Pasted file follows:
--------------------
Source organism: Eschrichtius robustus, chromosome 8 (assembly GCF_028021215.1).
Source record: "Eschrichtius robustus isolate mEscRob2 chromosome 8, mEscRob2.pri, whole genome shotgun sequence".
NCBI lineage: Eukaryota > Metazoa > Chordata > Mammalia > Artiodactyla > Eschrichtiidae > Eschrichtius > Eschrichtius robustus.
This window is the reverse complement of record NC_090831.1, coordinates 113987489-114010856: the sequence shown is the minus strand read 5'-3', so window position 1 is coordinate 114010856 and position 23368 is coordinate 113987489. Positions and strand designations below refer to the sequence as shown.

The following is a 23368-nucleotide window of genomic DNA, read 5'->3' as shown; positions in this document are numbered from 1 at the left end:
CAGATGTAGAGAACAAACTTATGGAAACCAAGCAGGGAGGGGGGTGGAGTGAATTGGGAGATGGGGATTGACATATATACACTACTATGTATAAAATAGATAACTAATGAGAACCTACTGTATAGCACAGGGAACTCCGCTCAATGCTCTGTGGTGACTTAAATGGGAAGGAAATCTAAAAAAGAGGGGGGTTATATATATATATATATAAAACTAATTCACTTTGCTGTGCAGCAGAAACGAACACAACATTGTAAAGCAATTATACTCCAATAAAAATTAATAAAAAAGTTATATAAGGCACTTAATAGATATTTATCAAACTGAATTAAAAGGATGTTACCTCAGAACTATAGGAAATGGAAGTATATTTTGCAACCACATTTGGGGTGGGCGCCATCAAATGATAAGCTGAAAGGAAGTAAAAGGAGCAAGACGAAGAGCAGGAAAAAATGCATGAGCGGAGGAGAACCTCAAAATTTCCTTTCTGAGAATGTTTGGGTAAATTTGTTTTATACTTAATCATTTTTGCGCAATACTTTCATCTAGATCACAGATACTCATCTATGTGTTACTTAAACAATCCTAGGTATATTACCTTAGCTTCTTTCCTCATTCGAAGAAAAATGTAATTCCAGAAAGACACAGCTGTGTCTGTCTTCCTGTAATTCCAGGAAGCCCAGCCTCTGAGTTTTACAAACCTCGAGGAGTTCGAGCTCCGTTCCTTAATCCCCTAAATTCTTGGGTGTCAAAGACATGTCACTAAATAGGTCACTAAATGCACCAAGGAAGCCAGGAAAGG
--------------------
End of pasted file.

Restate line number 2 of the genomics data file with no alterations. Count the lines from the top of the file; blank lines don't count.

Source record: "Eschrichtius robustus isolate mEscRob2 chromosome 8, mEscRob2.pri, whole genome shotgun sequence".